Wednesday, June 9, 2010
A Texas pipeline tycoon who died two months ago may become the first American billionaire allowed to pass his fortune to his children and grandchildren tax-free.
Dan L. Duncan, a soft-spoken farm boy who started with $10,000 and two propane trucks, and built a network of natural gas processing plants and pipelines that made him the richest person in Houston, died in late March of a brain hemorrhage at 77.
Had his life ended three months earlier, Mr. Duncan’s riches — Forbes magazine estimated his worth at $9 billion, ranking him as the 74th wealthiest in the world — would have been subject to a federal tax of at least 45 percent. If he had lived past Jan. 1, 2011, the rate would be even higher — 55 percent.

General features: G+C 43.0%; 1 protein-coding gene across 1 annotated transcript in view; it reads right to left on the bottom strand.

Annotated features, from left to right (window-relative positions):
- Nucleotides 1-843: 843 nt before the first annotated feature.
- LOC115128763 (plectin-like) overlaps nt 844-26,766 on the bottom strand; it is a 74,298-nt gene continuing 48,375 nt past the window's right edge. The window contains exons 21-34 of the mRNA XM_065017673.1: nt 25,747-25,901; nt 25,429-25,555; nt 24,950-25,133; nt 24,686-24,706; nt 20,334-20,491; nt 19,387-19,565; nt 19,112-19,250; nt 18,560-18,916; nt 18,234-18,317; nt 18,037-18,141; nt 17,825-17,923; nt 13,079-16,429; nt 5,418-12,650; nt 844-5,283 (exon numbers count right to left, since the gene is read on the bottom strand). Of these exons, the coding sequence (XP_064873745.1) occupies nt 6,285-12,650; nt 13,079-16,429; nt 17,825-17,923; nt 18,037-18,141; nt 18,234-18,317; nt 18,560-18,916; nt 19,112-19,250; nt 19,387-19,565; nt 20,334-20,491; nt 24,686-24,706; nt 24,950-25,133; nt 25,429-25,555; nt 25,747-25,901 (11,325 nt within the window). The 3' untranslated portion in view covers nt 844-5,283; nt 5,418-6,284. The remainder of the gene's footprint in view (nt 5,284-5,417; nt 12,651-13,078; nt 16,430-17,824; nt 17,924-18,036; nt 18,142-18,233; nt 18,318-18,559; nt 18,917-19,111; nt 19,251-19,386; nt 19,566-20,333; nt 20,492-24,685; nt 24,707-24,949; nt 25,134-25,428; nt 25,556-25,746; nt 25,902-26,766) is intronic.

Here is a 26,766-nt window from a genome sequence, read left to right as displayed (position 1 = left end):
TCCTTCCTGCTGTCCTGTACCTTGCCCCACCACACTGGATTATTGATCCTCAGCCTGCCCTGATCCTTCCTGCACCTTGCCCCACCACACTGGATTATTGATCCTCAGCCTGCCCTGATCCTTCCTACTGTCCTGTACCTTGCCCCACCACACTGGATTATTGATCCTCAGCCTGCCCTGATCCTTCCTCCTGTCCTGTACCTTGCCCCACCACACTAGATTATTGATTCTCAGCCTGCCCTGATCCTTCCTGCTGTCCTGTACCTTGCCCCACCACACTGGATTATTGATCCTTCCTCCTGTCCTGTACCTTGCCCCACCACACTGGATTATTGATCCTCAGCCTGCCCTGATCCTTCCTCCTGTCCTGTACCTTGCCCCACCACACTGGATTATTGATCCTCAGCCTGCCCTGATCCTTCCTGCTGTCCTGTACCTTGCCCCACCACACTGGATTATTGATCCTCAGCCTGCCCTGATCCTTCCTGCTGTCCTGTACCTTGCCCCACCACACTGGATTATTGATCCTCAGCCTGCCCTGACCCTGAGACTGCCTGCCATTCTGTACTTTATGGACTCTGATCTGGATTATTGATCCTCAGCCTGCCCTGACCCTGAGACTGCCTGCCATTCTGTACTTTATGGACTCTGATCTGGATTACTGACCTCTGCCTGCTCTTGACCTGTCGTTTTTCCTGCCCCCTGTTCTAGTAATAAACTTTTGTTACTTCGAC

Instead, because Congress allowed the tax to lapse for one year and gave all estates a free pass in 2010, Mr. Duncan’s four children and four grandchildren stand to collect billions that in any other year would have gone to the Treasury. ...
The bonanza in tax savings for Mr. Duncan’s descendants is sure to be unsettling to those who have paid estate taxes on more modest wealth — until Jan. 1 of this year, it applied to any estate valued at more than $3.5 million, taxing only the money exceeding that threshold, or $7 million for a couple’s estate. ...
Many lawyers say Mr. Duncan’s heirs have the means and motivation to wage a fierce court battle to challenge the constitutionality of any retroactive tax. ...
Advocates of the tax say it is unconscionable that Congressional leaders have allowed the richest Americans to reap a new tax break at a time when deficits are soaring and the income gap between wealthy and poor citizens remains near historic levels.
(Hat Tip: Ann Murphy.)